Even though I do still feel love for him, I don't see anyway to improve the situation. I just want out.

  • Lily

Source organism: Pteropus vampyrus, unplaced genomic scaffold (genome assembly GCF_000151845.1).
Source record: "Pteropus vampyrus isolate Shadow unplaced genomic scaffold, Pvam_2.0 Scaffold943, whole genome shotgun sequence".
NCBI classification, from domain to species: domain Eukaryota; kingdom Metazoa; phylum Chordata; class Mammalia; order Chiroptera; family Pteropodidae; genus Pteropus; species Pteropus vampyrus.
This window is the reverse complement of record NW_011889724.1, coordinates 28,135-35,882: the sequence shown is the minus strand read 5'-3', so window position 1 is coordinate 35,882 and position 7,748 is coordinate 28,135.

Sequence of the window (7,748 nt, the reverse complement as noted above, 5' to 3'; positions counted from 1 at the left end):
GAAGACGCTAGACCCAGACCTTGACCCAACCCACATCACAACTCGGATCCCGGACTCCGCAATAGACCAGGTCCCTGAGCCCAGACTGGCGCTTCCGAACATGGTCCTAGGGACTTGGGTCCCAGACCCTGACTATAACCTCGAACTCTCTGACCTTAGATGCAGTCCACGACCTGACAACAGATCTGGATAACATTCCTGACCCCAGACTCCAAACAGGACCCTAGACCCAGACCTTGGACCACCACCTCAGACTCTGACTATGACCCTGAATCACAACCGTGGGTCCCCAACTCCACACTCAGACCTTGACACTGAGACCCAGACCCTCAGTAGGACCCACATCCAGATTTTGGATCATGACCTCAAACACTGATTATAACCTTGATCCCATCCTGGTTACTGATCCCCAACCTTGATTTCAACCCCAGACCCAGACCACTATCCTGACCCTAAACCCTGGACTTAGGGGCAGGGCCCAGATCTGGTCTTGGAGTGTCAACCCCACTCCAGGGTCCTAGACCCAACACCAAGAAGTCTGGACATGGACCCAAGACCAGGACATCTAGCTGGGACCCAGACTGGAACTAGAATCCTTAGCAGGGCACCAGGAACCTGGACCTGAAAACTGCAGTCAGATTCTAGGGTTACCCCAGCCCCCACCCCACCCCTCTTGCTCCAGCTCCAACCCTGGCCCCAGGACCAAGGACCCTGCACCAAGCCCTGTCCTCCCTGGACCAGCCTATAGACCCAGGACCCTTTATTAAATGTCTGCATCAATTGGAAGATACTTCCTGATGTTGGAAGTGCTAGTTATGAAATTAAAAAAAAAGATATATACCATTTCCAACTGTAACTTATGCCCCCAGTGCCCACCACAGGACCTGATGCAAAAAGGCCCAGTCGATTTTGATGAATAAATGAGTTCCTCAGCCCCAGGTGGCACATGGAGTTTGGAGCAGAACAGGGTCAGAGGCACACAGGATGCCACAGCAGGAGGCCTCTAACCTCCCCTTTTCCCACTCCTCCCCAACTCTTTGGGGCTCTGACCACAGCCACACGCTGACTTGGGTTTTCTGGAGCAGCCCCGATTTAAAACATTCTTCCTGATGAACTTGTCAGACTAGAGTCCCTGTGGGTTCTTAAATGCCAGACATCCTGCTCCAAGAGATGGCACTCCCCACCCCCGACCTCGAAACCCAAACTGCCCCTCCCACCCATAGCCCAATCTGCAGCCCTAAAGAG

I am in this exact situation and I finally did what the doctor suggests above. I ask myself in each and every instance if it really is my problem and it almost never is. This enabled me to let him sink or swim on his own. I take care of the house, finances and major decisions so he doesn't ruin our lives but otherwise I let him go his own way. This passive/aggressive nonsense ruined our marriage so I built up my own life--friends, activities, hobbies, etc. I reclaimed MY happiness. You can't change him and the process of trying to do so only makes it much worse. I had to navigate around him or leave him.